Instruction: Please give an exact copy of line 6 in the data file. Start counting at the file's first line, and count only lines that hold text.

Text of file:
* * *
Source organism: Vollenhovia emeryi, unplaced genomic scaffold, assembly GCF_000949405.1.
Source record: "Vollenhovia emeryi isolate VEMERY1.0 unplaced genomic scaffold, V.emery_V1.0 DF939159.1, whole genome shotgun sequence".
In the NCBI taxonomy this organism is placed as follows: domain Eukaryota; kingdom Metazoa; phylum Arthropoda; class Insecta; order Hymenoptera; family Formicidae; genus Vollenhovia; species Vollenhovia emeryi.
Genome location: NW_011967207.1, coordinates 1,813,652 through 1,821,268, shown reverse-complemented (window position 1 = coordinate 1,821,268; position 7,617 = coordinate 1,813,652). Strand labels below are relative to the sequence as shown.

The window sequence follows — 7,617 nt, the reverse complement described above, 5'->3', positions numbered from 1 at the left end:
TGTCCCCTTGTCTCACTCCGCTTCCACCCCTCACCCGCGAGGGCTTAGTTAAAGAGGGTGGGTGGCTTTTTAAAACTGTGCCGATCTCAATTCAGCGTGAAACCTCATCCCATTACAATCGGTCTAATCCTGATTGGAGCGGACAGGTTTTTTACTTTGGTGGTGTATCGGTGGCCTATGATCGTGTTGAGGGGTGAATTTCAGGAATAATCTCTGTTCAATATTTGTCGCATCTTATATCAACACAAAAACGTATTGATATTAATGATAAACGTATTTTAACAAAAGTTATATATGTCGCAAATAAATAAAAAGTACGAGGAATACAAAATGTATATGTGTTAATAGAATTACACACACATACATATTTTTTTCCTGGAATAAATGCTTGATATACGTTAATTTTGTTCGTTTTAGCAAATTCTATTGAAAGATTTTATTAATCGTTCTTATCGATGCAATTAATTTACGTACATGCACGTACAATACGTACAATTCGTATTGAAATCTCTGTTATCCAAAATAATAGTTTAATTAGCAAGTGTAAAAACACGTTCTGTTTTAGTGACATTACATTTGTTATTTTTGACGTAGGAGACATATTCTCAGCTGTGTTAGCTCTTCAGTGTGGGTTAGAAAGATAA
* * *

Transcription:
TGTCCCCTTGTCTCACTCCGCTTCCACCCCTCACCCGCGAGGGCTTAGTTAAAGAGGGTGGGTGGCTTTTTAAAACTGTGCCGATCTCAATTCAGCGTGAAACCTCATCCCATTACAATCGGTCTAATCCTGATTGGAGCGGACAGGTTTTTTACTTTGGTGGTGTATCGGTGGCCTATGATCGTGTTGAGGGGTGAATTTCAGGAATAATCTCTGTTCAATATTTGTCGCATCTTATATCAACACAAAAACGTATTGATATTAATGATAAACGTATTTTAACAAAAGTTATATATGTCGCAAATAAATAAAAAGTACGAGGAATACAAAATGTATATGTGTTAATAGAATTACACACACATACATATTTTTTTCCTGGAATAAATGCTTGATATACGTTAATTTTGTTCGTTTTAGCAAATTCTATTGAAAGATTTTATTAATCGTTCTTATCGATGCAATTAATTTACGTACATGCACGTACAATACGTACAATTCGTATTGAAATCTCTGTTATCCAAAATAATAGTTTAATTAGCAAGTGTAAAAACACGTTCTGTTTTAGTGACATTACATTTGTTATTTTTGACGTAGGAGACATATTCTCAGCTGTGTTAGCTCTTCAGTGTGGGTTAGAAAGATAA